Paul Paryski, former chief technical advisor for United Nations Development Programme, served on (NM) Gov. Bill Richardson’s Blue Ribbon Water Task Force, the Jémez y Sangre Water Planning Council and the (NM) State Engineer’s Water Wise Development Committee. He helped write and pass New Mexico’s Graywater Act and State Water Planning Act, and organized the first Jémez y Sangre Water Summit in 2005. He is currently on the executive committee of the Northern New Mexico Group of the Sierra Club.

 

 

SIDEBAR

 

Meadow on My Mind

 

Written by Ottar

 

Green moss thick and dark, grows slowly

The wild flowers rise and reach, to catch the breeze

Lichen lie low a lacklustre collect, on the rock and lee

 

There are no walls, the barriers and possibilities are nature’s ways

The birds sing among the Wisteria, to attract the mysterious

The wildflower petals open sun-wide to receive the bees

 

The tiniest things of nature, can confound the human mind

Insect, animal, and human are not the only occupants

The birds fly to chase and catch a meal, then return fastidious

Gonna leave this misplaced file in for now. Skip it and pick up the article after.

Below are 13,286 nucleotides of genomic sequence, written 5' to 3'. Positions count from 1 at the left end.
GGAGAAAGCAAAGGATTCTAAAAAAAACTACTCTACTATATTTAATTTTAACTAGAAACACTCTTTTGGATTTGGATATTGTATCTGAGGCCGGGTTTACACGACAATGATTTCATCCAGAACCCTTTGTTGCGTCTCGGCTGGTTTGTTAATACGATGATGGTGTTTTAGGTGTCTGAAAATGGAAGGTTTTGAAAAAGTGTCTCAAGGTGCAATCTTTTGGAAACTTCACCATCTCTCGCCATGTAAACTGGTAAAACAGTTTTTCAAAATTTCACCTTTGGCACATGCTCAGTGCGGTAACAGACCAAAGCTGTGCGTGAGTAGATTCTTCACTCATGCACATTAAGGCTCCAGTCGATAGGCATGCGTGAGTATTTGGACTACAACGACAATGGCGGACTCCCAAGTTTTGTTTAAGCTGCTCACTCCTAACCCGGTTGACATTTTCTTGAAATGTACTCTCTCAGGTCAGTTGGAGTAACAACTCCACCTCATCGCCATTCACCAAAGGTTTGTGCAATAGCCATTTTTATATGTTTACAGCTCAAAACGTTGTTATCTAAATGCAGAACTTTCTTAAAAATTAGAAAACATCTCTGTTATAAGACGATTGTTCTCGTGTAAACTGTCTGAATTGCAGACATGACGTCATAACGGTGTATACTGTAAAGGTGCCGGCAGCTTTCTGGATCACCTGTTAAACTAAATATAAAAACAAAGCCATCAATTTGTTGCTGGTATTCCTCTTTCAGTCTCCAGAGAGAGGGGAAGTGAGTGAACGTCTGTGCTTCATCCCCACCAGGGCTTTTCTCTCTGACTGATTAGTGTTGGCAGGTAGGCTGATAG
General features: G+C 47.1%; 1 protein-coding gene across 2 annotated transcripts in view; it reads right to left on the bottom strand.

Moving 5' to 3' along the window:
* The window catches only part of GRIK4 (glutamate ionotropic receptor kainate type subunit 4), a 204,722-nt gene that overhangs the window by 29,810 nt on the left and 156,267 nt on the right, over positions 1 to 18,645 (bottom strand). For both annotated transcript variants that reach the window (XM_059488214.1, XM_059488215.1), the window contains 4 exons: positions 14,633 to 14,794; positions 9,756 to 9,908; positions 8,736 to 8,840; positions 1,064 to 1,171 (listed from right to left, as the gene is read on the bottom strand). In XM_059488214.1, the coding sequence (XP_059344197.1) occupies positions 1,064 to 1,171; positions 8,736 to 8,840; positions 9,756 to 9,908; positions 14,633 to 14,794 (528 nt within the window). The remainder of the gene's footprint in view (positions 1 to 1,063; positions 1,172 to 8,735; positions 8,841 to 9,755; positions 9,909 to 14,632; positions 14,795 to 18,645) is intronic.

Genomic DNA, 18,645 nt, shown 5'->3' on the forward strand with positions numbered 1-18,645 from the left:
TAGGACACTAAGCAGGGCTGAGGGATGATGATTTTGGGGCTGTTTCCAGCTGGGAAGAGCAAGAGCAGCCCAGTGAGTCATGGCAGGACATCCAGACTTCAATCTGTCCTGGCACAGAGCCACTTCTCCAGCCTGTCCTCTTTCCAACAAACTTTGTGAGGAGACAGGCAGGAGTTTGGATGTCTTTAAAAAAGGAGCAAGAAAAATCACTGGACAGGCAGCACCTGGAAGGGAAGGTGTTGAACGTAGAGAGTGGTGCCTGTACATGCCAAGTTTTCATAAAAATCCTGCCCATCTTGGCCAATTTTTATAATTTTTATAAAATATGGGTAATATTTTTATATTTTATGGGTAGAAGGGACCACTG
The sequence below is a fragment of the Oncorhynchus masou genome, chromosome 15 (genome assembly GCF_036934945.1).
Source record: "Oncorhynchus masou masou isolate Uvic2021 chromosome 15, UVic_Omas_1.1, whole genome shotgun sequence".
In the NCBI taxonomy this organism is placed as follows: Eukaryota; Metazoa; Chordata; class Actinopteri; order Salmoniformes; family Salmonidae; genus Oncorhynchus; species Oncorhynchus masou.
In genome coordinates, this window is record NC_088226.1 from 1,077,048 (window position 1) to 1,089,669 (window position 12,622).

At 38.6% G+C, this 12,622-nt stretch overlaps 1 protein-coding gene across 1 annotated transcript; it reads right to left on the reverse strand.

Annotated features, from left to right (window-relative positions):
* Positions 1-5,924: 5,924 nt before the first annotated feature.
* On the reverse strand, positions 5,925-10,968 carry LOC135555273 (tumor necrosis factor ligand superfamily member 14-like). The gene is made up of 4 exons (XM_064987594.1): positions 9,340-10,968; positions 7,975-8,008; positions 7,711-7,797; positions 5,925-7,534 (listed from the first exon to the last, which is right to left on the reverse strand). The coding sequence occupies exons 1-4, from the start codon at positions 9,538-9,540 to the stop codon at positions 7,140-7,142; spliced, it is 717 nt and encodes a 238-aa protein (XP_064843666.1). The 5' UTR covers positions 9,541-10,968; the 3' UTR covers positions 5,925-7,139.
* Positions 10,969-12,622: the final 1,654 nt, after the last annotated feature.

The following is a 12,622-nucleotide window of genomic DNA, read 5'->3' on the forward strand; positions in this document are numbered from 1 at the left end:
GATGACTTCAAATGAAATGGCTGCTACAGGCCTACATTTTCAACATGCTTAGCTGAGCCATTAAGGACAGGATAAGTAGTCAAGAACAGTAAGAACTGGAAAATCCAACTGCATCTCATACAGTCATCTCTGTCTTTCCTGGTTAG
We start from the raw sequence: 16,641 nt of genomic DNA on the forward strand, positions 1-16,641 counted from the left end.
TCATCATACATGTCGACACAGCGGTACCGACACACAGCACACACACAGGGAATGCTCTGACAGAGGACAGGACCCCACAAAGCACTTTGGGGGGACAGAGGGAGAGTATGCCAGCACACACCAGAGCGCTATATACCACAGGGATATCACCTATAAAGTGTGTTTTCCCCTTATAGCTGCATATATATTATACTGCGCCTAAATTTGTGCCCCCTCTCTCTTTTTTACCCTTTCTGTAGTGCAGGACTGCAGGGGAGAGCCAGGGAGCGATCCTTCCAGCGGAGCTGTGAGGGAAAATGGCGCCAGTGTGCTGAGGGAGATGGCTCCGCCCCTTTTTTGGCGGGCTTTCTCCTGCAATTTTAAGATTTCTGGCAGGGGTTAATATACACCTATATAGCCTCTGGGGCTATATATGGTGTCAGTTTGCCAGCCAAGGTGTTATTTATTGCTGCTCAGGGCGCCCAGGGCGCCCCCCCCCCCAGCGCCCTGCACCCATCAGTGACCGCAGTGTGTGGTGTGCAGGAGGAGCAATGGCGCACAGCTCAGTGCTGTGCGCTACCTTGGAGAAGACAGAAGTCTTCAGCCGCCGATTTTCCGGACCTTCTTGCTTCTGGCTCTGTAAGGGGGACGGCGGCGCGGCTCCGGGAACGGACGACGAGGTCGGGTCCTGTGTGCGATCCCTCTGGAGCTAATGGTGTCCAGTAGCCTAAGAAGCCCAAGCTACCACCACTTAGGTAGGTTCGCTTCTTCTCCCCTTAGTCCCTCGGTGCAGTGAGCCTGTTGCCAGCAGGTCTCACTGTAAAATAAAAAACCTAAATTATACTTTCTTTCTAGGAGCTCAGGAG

E’er so often you may imagine, to see with disbelief, smallish things

Clear blue above, yet does your head not heavy grow, give in

It is not your tired eyes, that fool with faerie-sized inhabitants,    

 

Did you see the Twinkles moving, from the corner of your eye 

Breathe, soft and become the meadow grasses long and tall

Clouded vision, any friend of nature, finds a pillow, live long 

 

I have been to this very meadow, seems just recently,                    

Green moss thick and dark, grows slowly

Skin so soft petals enrich all dreams, on waking without the fall

Lichen lie low a lacklustre collect, on the rock and lee